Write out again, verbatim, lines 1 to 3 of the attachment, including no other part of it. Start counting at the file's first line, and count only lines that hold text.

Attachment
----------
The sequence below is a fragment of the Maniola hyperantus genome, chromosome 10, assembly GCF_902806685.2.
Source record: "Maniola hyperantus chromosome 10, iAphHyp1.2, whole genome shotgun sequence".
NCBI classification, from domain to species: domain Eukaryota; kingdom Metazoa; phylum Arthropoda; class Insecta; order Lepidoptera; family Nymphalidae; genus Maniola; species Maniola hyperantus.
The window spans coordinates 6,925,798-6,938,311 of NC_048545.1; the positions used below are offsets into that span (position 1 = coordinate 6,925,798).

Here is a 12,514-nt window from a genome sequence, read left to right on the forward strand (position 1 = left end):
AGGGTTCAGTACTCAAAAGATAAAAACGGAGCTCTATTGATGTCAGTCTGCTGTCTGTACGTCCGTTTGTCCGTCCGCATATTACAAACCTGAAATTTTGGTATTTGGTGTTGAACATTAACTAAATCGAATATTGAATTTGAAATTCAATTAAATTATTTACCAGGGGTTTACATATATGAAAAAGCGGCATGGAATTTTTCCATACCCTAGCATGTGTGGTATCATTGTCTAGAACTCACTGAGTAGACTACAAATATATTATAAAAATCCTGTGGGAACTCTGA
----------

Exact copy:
The sequence below is a fragment of the Maniola hyperantus genome, chromosome 10, assembly GCF_902806685.2.
Source record: "Maniola hyperantus chromosome 10, iAphHyp1.2, whole genome shotgun sequence".
NCBI classification, from domain to species: domain Eukaryota; kingdom Metazoa; phylum Arthropoda; class Insecta; order Lepidoptera; family Nymphalidae; genus Maniola; species Maniola hyperantus.